17,723 supporters
Petitioning Donald J. Trump, President of the United States, United States Supreme Court, United Healthcare, Cigna, Blue Cross of California, Molina Healthcare Inc., Centene Corp, WellCare , Health Care Servic...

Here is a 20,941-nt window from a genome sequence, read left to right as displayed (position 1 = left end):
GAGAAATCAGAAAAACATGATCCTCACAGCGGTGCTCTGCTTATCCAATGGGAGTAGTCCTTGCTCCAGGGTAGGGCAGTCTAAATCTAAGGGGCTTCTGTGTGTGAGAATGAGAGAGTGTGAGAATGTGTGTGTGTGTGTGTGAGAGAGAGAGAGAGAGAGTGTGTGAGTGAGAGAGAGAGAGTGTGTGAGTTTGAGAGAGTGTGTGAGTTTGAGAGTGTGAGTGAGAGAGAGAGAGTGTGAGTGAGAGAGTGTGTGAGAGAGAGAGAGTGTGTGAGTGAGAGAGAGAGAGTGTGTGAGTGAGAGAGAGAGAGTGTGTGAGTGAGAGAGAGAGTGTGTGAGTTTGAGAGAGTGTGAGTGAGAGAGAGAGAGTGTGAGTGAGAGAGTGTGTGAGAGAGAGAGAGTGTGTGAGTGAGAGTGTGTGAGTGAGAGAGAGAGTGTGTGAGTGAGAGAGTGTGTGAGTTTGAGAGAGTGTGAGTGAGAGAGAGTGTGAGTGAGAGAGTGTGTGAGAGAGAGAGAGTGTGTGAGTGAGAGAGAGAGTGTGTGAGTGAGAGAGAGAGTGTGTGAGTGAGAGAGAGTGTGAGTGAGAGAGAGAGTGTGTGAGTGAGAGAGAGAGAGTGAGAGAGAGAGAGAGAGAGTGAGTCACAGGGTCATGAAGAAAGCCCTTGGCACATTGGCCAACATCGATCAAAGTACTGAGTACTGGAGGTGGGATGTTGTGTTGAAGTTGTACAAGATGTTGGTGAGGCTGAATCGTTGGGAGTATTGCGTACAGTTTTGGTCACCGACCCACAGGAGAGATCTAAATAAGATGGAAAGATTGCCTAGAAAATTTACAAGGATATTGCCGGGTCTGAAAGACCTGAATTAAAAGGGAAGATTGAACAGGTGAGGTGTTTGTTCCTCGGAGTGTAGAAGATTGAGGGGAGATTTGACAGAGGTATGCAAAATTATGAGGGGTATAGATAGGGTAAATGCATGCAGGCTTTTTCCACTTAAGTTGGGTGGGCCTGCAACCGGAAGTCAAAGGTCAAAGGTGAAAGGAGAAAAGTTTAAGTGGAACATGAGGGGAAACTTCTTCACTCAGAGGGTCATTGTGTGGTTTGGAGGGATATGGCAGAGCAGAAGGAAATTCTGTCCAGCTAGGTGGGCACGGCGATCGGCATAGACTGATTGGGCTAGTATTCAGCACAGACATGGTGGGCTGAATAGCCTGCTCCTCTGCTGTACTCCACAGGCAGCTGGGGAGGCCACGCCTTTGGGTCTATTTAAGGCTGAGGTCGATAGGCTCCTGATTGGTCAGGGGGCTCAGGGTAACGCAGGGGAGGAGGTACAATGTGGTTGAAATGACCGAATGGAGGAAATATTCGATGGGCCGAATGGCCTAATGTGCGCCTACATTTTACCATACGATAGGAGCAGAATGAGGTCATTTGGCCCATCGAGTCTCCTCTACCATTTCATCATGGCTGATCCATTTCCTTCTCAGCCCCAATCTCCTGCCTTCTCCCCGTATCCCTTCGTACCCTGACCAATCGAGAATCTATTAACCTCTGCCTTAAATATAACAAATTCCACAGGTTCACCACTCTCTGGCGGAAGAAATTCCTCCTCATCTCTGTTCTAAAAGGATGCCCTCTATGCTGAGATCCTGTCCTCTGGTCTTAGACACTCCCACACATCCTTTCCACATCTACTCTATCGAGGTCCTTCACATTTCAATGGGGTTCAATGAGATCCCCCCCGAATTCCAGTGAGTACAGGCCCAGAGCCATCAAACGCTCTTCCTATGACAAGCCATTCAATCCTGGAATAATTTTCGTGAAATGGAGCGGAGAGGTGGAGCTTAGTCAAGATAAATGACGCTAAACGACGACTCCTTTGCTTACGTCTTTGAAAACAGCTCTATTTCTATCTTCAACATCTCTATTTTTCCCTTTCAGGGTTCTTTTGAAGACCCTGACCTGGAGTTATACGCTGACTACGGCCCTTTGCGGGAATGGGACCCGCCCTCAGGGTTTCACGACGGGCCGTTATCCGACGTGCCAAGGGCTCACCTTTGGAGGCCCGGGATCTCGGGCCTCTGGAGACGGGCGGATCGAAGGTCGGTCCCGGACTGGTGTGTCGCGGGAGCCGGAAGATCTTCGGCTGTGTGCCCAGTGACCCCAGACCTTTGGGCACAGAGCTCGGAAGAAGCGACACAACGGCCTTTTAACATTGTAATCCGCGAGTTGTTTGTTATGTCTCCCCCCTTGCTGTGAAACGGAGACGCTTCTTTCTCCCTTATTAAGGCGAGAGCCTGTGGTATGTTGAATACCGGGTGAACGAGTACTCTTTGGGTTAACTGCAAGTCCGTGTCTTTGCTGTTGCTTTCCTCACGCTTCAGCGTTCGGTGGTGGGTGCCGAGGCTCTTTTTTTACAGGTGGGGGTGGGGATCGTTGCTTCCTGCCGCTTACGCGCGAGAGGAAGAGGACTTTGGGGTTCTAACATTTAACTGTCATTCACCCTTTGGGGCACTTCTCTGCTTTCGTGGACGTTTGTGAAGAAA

Mandate Technology in Mental Health Treatment + Insurance Coverage for Long Term Care